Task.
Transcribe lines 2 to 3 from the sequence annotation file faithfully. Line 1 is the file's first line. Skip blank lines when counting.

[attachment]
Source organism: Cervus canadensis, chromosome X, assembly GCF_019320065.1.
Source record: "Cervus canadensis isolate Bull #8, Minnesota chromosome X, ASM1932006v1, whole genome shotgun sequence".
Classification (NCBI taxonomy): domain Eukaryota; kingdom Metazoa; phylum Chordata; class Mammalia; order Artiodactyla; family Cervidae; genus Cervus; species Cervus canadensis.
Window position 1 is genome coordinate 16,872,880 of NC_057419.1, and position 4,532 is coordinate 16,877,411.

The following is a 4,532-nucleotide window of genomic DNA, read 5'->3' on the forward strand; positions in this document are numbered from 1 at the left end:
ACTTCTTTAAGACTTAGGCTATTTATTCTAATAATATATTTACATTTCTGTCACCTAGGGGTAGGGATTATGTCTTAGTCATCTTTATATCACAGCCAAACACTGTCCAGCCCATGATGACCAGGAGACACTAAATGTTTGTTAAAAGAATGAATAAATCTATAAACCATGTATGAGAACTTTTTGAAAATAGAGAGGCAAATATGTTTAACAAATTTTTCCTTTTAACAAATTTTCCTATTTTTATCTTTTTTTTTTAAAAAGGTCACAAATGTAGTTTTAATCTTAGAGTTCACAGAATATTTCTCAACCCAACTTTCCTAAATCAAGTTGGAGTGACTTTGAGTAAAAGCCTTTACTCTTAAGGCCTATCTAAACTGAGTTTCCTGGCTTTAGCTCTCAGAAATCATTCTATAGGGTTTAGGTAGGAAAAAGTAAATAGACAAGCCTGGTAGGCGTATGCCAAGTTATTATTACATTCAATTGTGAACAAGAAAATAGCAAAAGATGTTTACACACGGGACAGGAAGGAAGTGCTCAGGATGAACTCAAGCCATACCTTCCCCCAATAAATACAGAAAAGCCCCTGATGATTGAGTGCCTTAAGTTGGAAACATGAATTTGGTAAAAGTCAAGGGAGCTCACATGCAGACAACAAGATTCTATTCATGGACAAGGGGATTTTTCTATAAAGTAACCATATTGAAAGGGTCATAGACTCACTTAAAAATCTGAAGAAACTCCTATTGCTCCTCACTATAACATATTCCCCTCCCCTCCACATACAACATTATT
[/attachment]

Source record: "Cervus canadensis isolate Bull #8, Minnesota chromosome X, ASM1932006v1, whole genome shotgun sequence".
Classification (NCBI taxonomy): domain Eukaryota; kingdom Metazoa; phylum Chordata; class Mammalia; order Artiodactyla; family Cervidae; genus Cervus; species Cervus canadensis.